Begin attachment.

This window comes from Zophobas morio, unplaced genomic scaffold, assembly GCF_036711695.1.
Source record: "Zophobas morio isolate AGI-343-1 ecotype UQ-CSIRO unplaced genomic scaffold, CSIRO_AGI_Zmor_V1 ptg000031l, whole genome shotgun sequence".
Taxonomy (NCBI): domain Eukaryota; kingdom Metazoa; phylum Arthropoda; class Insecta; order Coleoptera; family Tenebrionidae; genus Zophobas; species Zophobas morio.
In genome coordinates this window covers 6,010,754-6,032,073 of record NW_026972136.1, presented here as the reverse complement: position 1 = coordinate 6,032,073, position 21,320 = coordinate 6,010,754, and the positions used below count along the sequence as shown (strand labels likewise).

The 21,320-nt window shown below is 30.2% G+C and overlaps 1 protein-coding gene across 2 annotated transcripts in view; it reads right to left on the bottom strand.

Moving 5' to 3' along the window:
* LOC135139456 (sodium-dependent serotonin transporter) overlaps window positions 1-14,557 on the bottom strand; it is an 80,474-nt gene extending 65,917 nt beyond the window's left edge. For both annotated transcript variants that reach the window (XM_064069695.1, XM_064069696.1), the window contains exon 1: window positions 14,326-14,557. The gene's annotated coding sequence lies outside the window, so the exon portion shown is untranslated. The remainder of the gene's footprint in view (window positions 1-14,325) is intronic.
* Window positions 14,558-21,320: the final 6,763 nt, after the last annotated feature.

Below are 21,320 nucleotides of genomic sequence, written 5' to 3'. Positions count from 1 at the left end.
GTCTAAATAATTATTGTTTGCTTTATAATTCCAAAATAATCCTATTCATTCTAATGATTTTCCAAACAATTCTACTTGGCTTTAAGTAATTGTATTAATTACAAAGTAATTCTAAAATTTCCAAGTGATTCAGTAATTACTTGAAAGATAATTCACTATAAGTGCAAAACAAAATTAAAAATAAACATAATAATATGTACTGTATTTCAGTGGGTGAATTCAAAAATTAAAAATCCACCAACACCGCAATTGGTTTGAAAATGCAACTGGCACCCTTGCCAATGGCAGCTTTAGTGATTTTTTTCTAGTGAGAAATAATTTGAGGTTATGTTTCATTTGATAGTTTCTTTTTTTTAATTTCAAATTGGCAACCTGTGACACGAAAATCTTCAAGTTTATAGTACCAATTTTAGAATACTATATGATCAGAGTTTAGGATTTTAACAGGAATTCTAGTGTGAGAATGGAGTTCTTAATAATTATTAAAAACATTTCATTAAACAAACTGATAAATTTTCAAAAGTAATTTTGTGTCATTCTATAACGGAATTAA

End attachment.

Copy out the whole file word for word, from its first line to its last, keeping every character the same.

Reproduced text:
This window comes from Zophobas morio, unplaced genomic scaffold, assembly GCF_036711695.1.
Source record: "Zophobas morio isolate AGI-343-1 ecotype UQ-CSIRO unplaced genomic scaffold, CSIRO_AGI_Zmor_V1 ptg000031l, whole genome shotgun sequence".
Taxonomy (NCBI): domain Eukaryota; kingdom Metazoa; phylum Arthropoda; class Insecta; order Coleoptera; family Tenebrionidae; genus Zophobas; species Zophobas morio.
In genome coordinates this window covers 6,010,754-6,032,073 of record NW_026972136.1, presented here as the reverse complement: position 1 = coordinate 6,032,073, position 21,320 = coordinate 6,010,754, and the positions used below count along the sequence as shown (strand labels likewise).

The 21,320-nt window shown below is 30.2% G+C and overlaps 1 protein-coding gene across 2 annotated transcripts in view; it reads right to left on the bottom strand.

Moving 5' to 3' along the window:
* LOC135139456 (sodium-dependent serotonin transporter) overlaps window positions 1-14,557 on the bottom strand; it is an 80,474-nt gene extending 65,917 nt beyond the window's left edge. For both annotated transcript variants that reach the window (XM_064069695.1, XM_064069696.1), the window contains exon 1: window positions 14,326-14,557. The gene's annotated coding sequence lies outside the window, so the exon portion shown is untranslated. The remainder of the gene's footprint in view (window positions 1-14,325) is intronic.
* Window positions 14,558-21,320: the final 6,763 nt, after the last annotated feature.

Below are 21,320 nucleotides of genomic sequence, written 5' to 3'. Positions count from 1 at the left end.
GTCTAAATAATTATTGTTTGCTTTATAATTCCAAAATAATCCTATTCATTCTAATGATTTTCCAAACAATTCTACTTGGCTTTAAGTAATTGTATTAATTACAAAGTAATTCTAAAATTTCCAAGTGATTCAGTAATTACTTGAAAGATAATTCACTATAAGTGCAAAACAAAATTAAAAATAAACATAATAATATGTACTGTATTTCAGTGGGTGAATTCAAAAATTAAAAATCCACCAACACCGCAATTGGTTTGAAAATGCAACTGGCACCCTTGCCAATGGCAGCTTTAGTGATTTTTTTCTAGTGAGAAATAATTTGAGGTTATGTTTCATTTGATAGTTTCTTTTTTTTAATTTCAAATTGGCAACCTGTGACACGAAAATCTTCAAGTTTATAGTACCAATTTTAGAATACTATATGATCAGAGTTTAGGATTTTAACAGGAATTCTAGTGTGAGAATGGAGTTCTTAATAATTATTAAAAACATTTCATTAAACAAACTGATAAATTTTCAAAAGTAATTTTGTGTCATTCTATAACGGAATTAA